Novel agent increases PFS for patients with most common type of advanced breast cancer

By Priscilla Lynch - 05th Jul 2022 | 165 views

Breast Cancer

Priscilla Lynch presents a round-up of some of the most topical research presented at this year’s American Society of Clinical Oncology (ASCO) Annual Meeting, which took place in person and online in Chicago, US, 3-7 June.

The use of a novel agent, sacituzumab govitecan, an antibody-drug conjugate, resulted in longer progression-free survival (PFS) compared to chemotherapy in patients who received many prior therapies and who had hormone-receptor positive/human epidermal growth factor receptor 2-negative (HR+/HER2-) metastatic breast cancer, according to new research presented at the 2022 American Society of Clinical Oncology (ASCO) Annual Meeting. 

HR+/HER2- is the most common subtype of advanced breast cancer and the most common cancer in women worldwide, accounting for approximately 70 per cent of all breast cancer cases. 

Trial results showed that use of sacituzumab govitecan, where more than 50 per cent of patients had received three or more lines of chemotherapy, resulted in improved median PFS compared to standard chemotherapy (5.5 vs 4.0 months); PFS rates at six and 12 months were 46 per cent vs 30 per cent and 21 per cent vs 7 per cent, respectively. Sacituzumab govitecan vs standard chemotherapy showed a non-significant trend for improvement in overall survival (OS) (13.9 vs 12.3 months) in the first of three planned OS analyses, with follow-up ongoing. The overall response rate (21 per cent vs 14 per cent) and clinical benefit rate (34 per cent vs. 22 per cent) were higher with sacituzumab govitecan vs standard therapy, and median duration of response was 7.4 vs 5.6 months, respectively. 

Overall, 74 per cent vs 60 per cent of patients (sacituzumab govitecan vs standard chemotherapy) had adverse events, including low white blood cell counts (51 per cent vs 39 per cent) and diarrhoea (10 per cent vs 1 per cent). Adverse events leading to discontinuation of sacituzumab govitecan versus standard chemotherapy were low (6 per cent vs 4 per cent). 

The trial population included 543 patients at 113 international locations with HR+/HER2- metastatic breast cancer who had been treated with endocrine therapy, CDK4/6 inhibitors, and two-to-four chemotherapy regimens (more than half had received three or more regimens).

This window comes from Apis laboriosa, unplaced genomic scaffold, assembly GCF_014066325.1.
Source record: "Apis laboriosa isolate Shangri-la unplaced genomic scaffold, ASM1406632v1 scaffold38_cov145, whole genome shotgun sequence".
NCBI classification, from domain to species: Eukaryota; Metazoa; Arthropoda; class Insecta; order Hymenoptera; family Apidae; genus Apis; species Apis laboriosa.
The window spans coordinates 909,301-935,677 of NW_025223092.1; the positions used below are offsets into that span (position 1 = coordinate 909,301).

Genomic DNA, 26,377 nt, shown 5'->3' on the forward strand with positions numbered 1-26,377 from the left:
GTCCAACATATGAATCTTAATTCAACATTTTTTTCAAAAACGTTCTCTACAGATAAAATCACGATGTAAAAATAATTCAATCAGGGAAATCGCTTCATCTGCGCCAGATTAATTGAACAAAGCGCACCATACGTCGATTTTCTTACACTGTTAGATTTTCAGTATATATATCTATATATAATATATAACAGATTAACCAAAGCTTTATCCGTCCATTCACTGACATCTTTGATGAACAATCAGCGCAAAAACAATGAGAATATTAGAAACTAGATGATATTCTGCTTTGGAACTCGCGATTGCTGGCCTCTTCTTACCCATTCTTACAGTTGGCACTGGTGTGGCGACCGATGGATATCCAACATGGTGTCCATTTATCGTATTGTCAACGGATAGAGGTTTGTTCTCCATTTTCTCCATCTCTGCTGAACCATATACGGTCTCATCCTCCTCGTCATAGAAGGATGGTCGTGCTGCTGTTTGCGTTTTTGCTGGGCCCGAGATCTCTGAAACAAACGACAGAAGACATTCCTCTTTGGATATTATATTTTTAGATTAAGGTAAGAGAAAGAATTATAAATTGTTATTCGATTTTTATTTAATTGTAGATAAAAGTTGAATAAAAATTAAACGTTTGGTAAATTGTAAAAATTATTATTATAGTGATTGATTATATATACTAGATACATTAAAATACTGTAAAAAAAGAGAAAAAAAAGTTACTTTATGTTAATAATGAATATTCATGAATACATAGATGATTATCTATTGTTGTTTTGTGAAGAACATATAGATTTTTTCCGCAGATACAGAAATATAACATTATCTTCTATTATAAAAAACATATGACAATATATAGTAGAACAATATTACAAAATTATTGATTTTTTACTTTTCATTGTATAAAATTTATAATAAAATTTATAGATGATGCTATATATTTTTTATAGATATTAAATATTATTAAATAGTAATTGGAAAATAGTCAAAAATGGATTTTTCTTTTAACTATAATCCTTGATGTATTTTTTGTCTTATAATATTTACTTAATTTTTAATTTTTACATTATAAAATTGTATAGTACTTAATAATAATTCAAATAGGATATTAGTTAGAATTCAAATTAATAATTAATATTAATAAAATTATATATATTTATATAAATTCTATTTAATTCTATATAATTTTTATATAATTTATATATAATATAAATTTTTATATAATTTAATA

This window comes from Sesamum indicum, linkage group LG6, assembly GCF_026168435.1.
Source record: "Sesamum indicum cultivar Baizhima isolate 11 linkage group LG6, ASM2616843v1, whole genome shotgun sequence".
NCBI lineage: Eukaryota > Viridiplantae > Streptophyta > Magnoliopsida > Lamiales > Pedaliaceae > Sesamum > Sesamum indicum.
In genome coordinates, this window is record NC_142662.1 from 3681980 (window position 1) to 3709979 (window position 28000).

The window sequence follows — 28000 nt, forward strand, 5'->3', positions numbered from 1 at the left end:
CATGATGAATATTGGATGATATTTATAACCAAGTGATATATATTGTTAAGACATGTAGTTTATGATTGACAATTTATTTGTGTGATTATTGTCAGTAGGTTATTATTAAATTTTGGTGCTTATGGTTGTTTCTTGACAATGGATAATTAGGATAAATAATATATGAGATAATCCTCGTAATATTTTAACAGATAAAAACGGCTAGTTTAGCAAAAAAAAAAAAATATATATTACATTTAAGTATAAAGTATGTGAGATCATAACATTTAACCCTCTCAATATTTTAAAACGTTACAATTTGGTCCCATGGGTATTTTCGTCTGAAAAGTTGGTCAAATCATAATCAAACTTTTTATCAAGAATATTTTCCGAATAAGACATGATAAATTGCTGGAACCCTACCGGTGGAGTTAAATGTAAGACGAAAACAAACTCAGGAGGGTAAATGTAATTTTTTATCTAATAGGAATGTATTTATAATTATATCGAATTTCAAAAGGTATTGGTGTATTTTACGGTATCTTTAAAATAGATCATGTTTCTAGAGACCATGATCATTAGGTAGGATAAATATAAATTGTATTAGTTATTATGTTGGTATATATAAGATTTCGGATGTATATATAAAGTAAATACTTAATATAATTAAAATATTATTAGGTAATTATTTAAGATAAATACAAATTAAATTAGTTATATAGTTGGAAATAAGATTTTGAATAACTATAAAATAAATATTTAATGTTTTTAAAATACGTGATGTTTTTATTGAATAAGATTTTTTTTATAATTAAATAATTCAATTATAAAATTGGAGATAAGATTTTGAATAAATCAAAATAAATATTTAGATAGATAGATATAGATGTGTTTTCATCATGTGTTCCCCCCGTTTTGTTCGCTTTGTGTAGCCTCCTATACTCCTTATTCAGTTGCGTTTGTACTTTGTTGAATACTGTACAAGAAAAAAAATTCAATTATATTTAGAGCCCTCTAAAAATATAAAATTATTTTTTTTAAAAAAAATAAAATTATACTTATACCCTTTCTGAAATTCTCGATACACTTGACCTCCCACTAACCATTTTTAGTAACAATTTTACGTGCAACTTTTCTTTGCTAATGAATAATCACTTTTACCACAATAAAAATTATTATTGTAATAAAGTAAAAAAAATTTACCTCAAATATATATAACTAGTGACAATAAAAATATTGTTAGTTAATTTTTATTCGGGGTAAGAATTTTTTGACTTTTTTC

“This trial shows that sacituzumab govitecan, which is already approved for the treatment of metastatic triple-negative breast cancer, may represent an important new option for patients with endocrine-resistant HR+/HER2- metastatic breast cancer. This would address a critical unmet medical need, given the limited number of effective treatment options currently available for these patients,” said Dr Jane Lowe Meisel, ASCO expert in breast cancers. 

“It is very gratifying to see the benefit of sacituzumab govitecan for these patients who have had very limited treatment options,” said lead study author Prof Hope S Rugo, Professor of Medicine and Director of Breast Oncology and Clinical Trials Education at the University of California, San Francisco Comprehensive Cancer Center, US. “Longer follow-up is needed to determine the impact on overall survival, and additional prespecified analyses will help us understand the potential role of sacituzumab govitecan in a setting where there are currently no other targeted treatment options available.” 

Meanwhile, a separate major phase 3 study (DESTINY-Breast04) presented at the meeting showed that the use of trastuzumab deruxtecan, a new HER2-targeting antibody-drug conjugate, doubled PFS compared to standard-of-care treatment with conventional chemotherapy. It also significantly improved OS for patients with metastatic breast cancers expressing low levels of the HER2 receptor, regardless of hormone receptor status. These practice-changing findings identify a new subset of breast cancer, called HER2-low, and redefine/expand how a large proportion of metastatic patients will be treated. 

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The Medical Independent 11th August 2022

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